In Mumbai (Bombay), a city of 15 million people, 7 million commuters travel by train to work in a daily nightmare where the difference between first-class and second-class seats no longer means anything, as people are jammed like sardines into the train coaches.
Actually, it is considered lucky to be able to get inside the train coach at all. Many people hold on to the edge of the trains at the doors. Others ride on the roof of the trains.
Fifteen people a day, or around 4,000 a year, are killed from falling off speeding trains, being run over on the tracks, or being electrocuted by high-tension wires.
With poetic visual presentation and sound editing, director Vinayan Kodoth makes a record of the horrifying everyday trip for Mumbai's commuters in his documentary Journey, which screens today at the Taiwan International Documentary Festival. It is perhaps the first film from India presenting a deep reflection on this everyday drama.
"I want to present the degradation of human beings. People are powerless facing the situation. They just take it for granted," Kodoth said.
Kodoth previously lived in Mumbai, and sometimes joined the crowds taking the train to work. "You don't realize what you are doing. It's said that once you get into a train station, you become a different person. They only thing you have on your mind is to get on the train," Kodoth said in an interview in Taipei. His film has been selected in the Asian Vision of the competition category at the festival.
"The traffic operators in the city have lost control of the situation. And the people, like cogs in a machine, just have to accept it, and get used to it," Kodoth said.
Directed by Vinayan Kodoth
Running time: 38 minutes
Screening times and location:
tonight, 8:30pm at SPOT - Taipei Film House
The trains and the peculiar environment in Mumbai have, indeed, transformed people's character and human relations. "It is this change that I find it traumatic. And it was the main reason I left the city," Kodoth said.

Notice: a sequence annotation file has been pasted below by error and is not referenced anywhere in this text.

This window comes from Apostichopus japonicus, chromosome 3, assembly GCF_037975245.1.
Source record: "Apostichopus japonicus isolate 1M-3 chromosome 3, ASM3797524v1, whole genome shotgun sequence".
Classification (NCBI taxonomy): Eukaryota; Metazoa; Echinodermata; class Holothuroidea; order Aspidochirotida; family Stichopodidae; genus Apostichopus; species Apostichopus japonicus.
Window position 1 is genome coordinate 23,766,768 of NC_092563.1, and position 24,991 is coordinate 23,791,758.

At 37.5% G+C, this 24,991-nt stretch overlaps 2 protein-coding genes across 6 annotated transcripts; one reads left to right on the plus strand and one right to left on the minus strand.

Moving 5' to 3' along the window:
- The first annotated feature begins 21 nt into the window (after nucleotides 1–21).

When returning to Mumbai to shoot the film, Kodoth chose to look at the situation with a non-traditional documentary approach. There is no first-person accounts, no interviews or commentaries in the film. The film does not try to find reasons or answers, nor does it try to find out who is to blame for the chronic problem of urban planning in Mumbai.
Instead, there are abundant visuals of the commuters and train rides. Inside the train, there are pictures of hands holding on to the handles, a man's sweating forehead and people's backs and chests forced closely together.
The commuters are all silent and impassive, showing few facial expressions, just quietly and swiftly rushing into the trains, or climbing up to the roof. And when the train arrives at a stop, people quickly jump off. The only noise in the film comes when a commuter falls onto the camera while rushing into the train.
"He was rushing too fast and did not see us and the camera," Kodoth said.
The passenger almost fell off the train and was pulled back in and actually fell on the camera again, Kodoth said.
"I'd like to focus on the human condition in this situation and hope people can reflect on it. This is why I took a distant look at the situation," he said.
"There have been news reports about the situation, but people read and forget about it," Kodoth said.
The director's detached attitude in the film gives an even stronger impression of the situation, clearly a reason why he was won awards at five international documentary festivals in the past year and seems a strong contender to win another at the current festival.